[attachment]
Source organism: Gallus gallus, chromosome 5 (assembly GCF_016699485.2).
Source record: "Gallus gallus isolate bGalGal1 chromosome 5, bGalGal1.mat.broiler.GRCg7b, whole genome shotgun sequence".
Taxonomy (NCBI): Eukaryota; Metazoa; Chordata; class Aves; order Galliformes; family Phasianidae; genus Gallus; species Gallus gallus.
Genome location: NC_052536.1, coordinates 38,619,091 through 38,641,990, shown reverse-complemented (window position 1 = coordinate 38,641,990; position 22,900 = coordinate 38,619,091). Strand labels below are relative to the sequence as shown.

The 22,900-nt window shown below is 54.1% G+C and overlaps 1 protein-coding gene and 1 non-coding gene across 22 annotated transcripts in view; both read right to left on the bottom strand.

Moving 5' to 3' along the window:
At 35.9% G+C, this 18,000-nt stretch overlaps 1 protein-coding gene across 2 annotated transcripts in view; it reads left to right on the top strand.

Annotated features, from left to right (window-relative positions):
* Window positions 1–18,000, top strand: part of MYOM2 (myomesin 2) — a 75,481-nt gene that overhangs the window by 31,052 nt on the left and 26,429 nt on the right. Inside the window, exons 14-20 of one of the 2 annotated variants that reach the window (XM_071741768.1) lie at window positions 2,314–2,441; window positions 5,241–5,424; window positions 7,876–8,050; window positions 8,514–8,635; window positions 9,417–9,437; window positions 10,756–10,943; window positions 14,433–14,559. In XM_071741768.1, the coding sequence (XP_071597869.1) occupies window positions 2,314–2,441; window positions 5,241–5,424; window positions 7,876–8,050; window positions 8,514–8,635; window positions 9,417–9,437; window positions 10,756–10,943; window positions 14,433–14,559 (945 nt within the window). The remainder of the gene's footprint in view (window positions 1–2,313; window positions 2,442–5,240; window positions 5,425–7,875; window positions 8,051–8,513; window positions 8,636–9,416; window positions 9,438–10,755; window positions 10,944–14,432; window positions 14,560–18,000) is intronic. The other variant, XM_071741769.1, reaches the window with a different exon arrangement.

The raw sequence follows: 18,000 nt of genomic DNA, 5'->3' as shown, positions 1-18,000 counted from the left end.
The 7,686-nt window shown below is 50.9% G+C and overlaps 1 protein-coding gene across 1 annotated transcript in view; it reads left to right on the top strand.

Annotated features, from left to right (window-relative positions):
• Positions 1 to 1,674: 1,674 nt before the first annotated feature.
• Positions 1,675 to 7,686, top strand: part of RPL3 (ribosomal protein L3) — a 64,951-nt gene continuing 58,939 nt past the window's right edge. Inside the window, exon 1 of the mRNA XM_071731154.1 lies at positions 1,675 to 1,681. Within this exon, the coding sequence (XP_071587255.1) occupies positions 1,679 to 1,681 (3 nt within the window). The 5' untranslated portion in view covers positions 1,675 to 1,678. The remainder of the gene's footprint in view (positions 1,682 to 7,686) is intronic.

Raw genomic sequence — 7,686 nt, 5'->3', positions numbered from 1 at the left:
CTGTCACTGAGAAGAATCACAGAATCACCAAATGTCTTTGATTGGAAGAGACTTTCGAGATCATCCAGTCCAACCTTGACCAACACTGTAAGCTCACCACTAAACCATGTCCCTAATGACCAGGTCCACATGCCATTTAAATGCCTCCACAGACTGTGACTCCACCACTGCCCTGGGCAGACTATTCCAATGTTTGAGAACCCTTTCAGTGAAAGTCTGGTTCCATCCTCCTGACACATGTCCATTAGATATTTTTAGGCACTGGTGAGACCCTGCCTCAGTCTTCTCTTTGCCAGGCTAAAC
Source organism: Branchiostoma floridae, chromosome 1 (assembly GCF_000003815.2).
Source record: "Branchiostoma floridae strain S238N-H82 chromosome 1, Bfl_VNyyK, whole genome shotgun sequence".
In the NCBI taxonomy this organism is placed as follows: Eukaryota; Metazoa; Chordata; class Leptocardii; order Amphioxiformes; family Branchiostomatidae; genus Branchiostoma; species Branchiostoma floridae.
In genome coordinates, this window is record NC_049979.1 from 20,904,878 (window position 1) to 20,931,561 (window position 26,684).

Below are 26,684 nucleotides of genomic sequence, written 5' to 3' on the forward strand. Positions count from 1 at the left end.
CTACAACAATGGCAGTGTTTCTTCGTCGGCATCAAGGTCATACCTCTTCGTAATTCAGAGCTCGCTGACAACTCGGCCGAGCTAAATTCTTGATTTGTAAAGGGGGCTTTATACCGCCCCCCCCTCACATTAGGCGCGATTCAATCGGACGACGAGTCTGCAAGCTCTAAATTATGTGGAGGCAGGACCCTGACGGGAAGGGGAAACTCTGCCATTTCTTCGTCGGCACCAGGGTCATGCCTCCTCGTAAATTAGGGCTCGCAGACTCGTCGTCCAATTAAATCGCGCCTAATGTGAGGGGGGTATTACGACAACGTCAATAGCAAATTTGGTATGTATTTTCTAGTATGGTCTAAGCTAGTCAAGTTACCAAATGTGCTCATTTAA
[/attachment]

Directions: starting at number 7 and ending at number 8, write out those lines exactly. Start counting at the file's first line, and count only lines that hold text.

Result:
At 35.9% G+C, this 18,000-nt stretch overlaps 1 protein-coding gene across 2 annotated transcripts in view; it reads left to right on the top strand.

Annotated features, from left to right (window-relative positions):